A vast blue sky and summer storm clouds arch over a prairie landscape.
This is a place where you are out on the vast open plains, looking much as they would have appeared hundreds of years ago. This is big sky country, in southwest Saskatchewan. I shot this 360° panorama last Sunday, on a road I get to take every few years that is one of the great drives in western Canada.
Some years it is too wet and impassable. Other years it is too dry and closed because of the fire hazard.
This is the Gap Road, a mud track at times between the Saskatchewan and Alberta units of Cypress Hills Interprovincial Park. The road crosses private rangeland but the cattle are the only giveaway that this is a modern scene and not one from the 19th century.
In 1872 the British explorer and adventurer William Francis Butler crossed the prairies and northern plains in the last days of the buffalo culture, before the cattle and ranchers arrived. He called it then The Great Lone Land. You feel that sense in a place like this, out on the open treeless plains. 150 years ago great herds of bison roamed here. And it was here that the North West Mounted Police set up their first outpost in the area, at Fort Walsh, to stop the incursions of the American “wolfers.”
The sky dominates the scene. I spent an hour here, shooting a time-lapse of the approaching thunderstorm, at right, coming toward me from miles away, until it filled the sky and threatened to turn the road back into mud.
It was a wonderful day spent crossing the prairies, and traveling back in time.
– Alan, August 16, 2013 / © 2013 Alan Dyer
The waxing Moon shines above a ripening field of wheat on a prairie August evening.
A track winds off through the wheat field toward the western twilight sky, while a waxing Moon shines in the south.
This was the scene tonight just down the county road where I live, on a warm August night on the Canadian Prairies.
For this shot, I assembled a high dynamic range set from eight exposures taken over a range of 8 f-stops, to compress the wide range of brightness into the one photo. Even so, the Moon remains overexposed. But I like shooting these scenes in deep twilight for more saturated colours and for some stars in the sky.
– Alan, August 14, 2013 / © 2013 Alan Dyer
The Sun sets over the pines and prairie of Cypress Hills, Alberta.
Tonight it was too cloudy for meteors. But the sky did provide a very fine sunset.
I was at the Horseshoe Canyon viewpoint on the Alberta side of Cypress Hills Interprovincial Park, to catch a deep-red Sun going down into haze and cloud. This is looking northwest, from the pine-covered hills out over prairie plains of southern Alberta. The image is a high-dynamic range stack of 7 images.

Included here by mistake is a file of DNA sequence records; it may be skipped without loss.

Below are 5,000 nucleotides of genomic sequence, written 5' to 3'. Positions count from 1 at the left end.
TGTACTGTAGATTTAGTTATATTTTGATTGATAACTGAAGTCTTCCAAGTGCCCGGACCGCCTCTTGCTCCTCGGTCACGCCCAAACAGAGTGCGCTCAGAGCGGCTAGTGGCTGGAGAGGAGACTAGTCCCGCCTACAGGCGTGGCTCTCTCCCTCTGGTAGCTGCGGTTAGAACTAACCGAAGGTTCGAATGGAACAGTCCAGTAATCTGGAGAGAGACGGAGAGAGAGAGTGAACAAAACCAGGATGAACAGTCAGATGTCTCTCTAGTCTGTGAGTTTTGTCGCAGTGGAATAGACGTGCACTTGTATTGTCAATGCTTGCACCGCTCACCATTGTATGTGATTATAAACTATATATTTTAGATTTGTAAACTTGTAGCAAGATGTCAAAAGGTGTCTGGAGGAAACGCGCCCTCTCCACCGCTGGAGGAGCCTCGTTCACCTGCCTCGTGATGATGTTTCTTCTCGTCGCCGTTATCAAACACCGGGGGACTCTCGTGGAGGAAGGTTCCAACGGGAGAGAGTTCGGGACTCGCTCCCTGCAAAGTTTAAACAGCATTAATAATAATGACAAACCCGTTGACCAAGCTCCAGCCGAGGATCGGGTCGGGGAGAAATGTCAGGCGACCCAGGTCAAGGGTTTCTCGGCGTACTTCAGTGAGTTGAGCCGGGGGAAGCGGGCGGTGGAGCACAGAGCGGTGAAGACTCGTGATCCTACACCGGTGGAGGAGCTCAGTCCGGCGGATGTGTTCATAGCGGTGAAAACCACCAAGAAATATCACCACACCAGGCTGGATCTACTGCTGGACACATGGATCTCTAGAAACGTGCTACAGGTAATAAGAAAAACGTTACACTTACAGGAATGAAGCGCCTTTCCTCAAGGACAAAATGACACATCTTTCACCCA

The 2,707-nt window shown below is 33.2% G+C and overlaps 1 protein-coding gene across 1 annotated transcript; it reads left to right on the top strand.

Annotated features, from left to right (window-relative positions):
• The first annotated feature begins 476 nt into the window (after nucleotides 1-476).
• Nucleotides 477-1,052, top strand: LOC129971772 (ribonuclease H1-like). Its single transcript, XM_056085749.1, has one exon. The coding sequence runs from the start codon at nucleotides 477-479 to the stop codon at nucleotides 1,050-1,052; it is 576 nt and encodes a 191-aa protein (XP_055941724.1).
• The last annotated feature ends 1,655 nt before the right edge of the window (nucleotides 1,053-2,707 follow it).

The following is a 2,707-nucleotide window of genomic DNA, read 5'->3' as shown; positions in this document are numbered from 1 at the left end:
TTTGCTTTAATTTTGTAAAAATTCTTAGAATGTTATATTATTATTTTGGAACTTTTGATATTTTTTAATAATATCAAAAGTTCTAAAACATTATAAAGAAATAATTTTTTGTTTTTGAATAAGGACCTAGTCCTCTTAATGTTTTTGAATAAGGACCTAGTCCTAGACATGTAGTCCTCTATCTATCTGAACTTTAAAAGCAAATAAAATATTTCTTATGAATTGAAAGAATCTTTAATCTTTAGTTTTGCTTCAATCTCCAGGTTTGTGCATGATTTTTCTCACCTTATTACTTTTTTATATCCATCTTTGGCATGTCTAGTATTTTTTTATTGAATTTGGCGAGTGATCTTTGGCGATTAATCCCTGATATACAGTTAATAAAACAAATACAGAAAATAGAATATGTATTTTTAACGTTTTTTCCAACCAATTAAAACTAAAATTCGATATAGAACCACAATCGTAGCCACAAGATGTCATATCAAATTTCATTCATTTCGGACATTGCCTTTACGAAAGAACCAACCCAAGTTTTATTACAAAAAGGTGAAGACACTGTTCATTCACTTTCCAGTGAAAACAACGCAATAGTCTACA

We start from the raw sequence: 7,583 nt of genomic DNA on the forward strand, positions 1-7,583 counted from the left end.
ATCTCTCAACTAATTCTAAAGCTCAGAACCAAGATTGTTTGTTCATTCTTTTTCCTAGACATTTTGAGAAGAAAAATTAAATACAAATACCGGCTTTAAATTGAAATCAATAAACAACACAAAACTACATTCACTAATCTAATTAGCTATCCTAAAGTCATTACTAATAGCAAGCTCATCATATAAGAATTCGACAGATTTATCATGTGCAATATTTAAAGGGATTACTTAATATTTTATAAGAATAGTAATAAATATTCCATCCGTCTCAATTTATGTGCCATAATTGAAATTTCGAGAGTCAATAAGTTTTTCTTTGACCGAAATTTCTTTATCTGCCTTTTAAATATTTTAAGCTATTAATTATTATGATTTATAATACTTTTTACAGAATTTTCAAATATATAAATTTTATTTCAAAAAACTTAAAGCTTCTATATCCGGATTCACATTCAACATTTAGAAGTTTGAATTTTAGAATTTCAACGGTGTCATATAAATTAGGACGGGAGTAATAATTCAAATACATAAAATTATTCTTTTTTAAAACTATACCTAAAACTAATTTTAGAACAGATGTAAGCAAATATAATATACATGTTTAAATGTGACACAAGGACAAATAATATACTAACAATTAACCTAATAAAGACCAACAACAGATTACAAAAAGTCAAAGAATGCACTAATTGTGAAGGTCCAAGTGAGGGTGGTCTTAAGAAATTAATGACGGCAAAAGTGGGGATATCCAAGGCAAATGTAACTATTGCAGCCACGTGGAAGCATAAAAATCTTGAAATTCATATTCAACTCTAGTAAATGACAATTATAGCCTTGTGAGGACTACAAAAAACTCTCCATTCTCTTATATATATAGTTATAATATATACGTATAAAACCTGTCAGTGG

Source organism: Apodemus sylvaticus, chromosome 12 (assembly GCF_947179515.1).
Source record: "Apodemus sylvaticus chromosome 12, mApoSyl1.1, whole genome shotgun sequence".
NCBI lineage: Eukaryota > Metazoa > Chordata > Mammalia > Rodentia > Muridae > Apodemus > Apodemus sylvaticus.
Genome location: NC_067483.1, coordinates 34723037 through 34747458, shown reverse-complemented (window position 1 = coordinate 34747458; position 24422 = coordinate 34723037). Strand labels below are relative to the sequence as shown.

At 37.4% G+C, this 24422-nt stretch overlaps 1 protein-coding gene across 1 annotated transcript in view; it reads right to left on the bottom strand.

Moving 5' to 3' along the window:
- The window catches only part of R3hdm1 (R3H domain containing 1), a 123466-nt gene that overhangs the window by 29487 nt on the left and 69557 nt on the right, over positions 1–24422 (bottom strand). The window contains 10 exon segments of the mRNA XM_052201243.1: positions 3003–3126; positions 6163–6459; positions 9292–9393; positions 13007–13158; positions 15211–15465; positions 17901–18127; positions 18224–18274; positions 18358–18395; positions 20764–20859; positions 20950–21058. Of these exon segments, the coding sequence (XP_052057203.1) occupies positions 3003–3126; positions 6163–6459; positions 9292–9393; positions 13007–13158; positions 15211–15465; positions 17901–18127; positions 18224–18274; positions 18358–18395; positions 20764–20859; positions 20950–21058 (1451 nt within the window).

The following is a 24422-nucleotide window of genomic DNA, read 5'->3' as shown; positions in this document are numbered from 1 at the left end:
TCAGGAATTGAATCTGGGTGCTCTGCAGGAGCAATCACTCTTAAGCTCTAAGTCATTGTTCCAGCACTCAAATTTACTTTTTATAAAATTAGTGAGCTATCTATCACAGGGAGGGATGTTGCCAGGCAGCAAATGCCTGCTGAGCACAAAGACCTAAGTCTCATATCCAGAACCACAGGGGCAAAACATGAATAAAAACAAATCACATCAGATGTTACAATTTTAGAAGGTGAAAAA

The viewpoint also had an interpretive sign explaining the virtues of dark sky preservation – Cypress Hills Park is a large dark sky preserve – and I was pleased to see one of my photos used as an illustration on the sign. I had sent it to the Park several years ago.
But alas, no meteors in view tonight. And while there were a few visible the night before at the star party, out of 200+ shots I took, not one recorded a decent Perseid meteor! Of course!
– Alan, August 11, 2013 / © 2013 Alan Dyer
The Space Station flies over a campground of astronomers awaiting the fall of darkness.
Last night was the main night for summer star parties, being a dark-of-the-Moon Saturday in August. As I usually am each year, I was in Cypress Hills, Saskatchewan, attending the annual Saskatchewan Summer Star Party. About 330 attended this year, a near record year.
The night was partly cloudy but stayed clear enough for long enough to allow great views. As the sky was getting dark the International Space Station flew over from horizon to horizon, west to east, passing nearly overhead. I had a camera and ultra-wide lens ready and caught the pass in 10 exposures, each 30 seconds long, here stacked in Photoshop. The accumulated exposure time also makes the stars trail in circles around the North Star at upper right.
It was one of many fine sky sights hundreds of stargazers enjoyed this weekend at the SSSP, and no doubt at dozens of other star parties around the continent this weekend.
– Alan, August 11, 2013 / © 2013 Alan Dyer
On a summer Saturday night hundreds gathered to enjoy the stars and Milky Way.
What a fine night this was. Last night, Saturday, August 3, I helped out at one of the annual Milky Way Nights presented by the University of Calgary’s Rothney Astrophysical Observatory. About 300 people attended, under nearly perfect conditions. The few clouds that rolled through later in the night didn’t detract from the views of the Milky Way and deep-sky objects.
Part way through the night I conducted a laser tour of the night sky. It was pretty neat presenting a “planetarium show” under the real stars to about 150 people gathered on the hillside lying on blankets and in lawn chairs. Astronomy outreach doesn’t get much better!
Folks from the local astronomy club set up their telescopes on the patio for public viewing. This is a fish-eye lens image I took in the twilight for use in an upcoming digital planetarium show I’m working on that will tour people through the Milky Way.
A highlight was the opportunity for people to look through one of the largest telescopes in Canada, the 1.8-metre ARC Telescope that is normally used for spectroscopy but can actually be equipped with an eyepiece. Here, observatory director Dr. Phil Langill lines up the telescope on Neptune.
The event went from 10 p.m. to 2 a.m. We started these Milky Way Nights in 2009 for the International Year of Astronomy and they have been big hits every summer since, one of the legacies of IYA.
– Alan, August 4, 2013 / © 2013 Alan Dyer